SOUTHFIELD — Microsoft is launching a new front in its war on Google.
It’s a new national advertising campaign called “Don’t Get Scroogled,” designed to draw attention to the fact that Google scans the complete content of all emails of all users of its Gmail.com service to sell and target ads.
“We want to make sure people understand they are giving up their privacy when they use Gmail,” said Stefan Weitz, senior director of online services at Microsoft. “If people understand they are giving up their privacy and they wish to do so, that’s their choice. But we want to make sure they understand this is going on.”
Weitz said Google and its defenders contend that “people know about this, people get it. But we found out in our poll that this is simply not true.”
In a Microsoft commissioned poll, almost 70 percent of Americans either didn’t know the practice was going on, or didn’t believe it. And once they found out their mail was being scanned, 88 percent of Americans in the poll strongly disapproved of the practice.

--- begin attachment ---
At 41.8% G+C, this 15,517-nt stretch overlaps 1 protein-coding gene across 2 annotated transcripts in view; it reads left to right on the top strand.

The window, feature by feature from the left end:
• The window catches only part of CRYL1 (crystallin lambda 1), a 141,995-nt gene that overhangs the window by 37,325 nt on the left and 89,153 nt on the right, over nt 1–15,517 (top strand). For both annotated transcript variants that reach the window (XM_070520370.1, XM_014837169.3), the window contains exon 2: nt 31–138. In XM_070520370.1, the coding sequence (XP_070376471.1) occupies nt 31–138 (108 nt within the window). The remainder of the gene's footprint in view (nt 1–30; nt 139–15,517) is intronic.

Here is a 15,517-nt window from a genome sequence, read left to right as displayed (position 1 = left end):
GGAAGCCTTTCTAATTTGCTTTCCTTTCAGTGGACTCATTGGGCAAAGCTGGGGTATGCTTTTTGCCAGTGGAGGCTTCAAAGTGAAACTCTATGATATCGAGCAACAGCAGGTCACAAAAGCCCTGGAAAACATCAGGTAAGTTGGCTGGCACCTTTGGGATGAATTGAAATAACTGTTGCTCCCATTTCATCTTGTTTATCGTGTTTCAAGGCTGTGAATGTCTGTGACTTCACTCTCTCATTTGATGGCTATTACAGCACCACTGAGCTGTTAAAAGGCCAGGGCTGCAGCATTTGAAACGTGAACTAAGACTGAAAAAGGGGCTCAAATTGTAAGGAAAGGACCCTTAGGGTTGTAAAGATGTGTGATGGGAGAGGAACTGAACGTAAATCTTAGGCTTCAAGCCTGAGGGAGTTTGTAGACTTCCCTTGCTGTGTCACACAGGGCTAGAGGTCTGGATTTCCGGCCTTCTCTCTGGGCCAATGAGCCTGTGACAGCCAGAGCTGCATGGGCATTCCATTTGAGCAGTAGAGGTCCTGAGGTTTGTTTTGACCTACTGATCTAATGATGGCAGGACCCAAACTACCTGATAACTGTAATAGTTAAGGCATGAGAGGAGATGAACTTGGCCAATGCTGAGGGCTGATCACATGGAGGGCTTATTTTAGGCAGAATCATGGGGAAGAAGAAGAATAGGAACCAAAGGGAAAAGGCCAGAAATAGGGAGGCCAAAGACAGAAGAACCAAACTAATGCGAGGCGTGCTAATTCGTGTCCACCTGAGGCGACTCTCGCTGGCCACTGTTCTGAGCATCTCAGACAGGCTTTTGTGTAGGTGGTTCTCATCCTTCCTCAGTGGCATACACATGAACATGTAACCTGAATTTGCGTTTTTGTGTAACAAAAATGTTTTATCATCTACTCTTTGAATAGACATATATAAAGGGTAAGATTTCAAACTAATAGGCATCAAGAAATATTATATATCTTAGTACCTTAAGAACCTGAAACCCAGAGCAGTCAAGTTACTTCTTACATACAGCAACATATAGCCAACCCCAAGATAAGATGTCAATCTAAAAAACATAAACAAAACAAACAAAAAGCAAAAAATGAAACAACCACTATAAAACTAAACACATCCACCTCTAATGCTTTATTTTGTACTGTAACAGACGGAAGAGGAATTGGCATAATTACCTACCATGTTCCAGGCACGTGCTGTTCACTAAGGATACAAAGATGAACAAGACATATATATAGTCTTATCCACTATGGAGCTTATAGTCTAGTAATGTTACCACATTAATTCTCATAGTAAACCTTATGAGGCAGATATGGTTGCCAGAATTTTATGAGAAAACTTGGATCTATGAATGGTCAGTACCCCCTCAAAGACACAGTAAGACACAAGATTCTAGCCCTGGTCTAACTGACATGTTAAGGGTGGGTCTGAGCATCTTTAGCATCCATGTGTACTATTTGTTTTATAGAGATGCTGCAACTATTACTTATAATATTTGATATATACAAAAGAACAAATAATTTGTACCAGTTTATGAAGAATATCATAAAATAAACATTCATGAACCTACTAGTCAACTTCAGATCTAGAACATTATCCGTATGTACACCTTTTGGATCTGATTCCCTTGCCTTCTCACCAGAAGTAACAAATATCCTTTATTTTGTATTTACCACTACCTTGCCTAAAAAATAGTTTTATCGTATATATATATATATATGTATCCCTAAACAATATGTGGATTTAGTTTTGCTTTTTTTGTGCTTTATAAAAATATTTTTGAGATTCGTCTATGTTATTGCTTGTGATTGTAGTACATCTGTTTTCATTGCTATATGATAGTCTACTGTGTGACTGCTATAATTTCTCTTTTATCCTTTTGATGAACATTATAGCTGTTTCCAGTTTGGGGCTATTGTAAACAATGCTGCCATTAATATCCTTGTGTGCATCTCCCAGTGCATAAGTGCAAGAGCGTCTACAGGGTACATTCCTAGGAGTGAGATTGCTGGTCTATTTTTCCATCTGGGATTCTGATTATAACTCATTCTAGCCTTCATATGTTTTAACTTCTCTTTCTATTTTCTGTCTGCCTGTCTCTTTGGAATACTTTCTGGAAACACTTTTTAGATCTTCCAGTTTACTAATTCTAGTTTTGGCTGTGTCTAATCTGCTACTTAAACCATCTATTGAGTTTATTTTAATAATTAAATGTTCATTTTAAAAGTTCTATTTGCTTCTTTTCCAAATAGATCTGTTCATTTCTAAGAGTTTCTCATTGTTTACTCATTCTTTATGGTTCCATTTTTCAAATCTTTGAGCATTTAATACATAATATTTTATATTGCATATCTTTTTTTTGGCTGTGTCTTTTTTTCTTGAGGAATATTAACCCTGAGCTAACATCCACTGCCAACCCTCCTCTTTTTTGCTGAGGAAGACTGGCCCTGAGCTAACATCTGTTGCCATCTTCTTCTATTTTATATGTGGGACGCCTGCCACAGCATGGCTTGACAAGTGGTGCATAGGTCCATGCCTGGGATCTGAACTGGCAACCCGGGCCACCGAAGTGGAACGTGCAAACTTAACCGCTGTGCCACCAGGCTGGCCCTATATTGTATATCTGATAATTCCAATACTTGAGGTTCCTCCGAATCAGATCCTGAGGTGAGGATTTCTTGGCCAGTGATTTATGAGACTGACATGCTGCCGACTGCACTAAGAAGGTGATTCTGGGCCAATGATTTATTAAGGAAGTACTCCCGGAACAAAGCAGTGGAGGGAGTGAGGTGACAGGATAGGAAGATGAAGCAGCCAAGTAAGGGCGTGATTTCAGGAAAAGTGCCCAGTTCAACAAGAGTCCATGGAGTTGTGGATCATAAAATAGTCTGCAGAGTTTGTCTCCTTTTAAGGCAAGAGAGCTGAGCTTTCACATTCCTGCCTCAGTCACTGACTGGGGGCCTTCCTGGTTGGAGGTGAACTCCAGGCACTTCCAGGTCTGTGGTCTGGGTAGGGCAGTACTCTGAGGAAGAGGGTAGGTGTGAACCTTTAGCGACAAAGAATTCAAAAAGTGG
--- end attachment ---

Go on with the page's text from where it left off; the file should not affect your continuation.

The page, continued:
As Microsoft said in a press release, ‘You wouldn’t let the Post Office open up and read through your mail; why would you let Google?’
Of course, the campaign is also designed to boost Microsoft’s competing free email service, Outlook.com, the new — and Microsoft says, improved — version of its longstanding Hotmail.com service.
“We offer a service that does not do this,” Weitz said. “Or you can pay $20 a year and get an email service that has no ads whatsoever.”
Weitz said a third of Outlook.com users are currently also Gmail users.
Weitz said “Don’t Get Scroogled” will be “a big campaign. It’ll be in the papers, online, in social media, on TV. We’re making sure people are making an informed choice.”
Also, Weitz noted, even if you don’t use Gmail, if you sent email to someone who does, your email will be scanned to generate advertising income.
There’s also a petition at scroogled.com asking Google to drop the practice.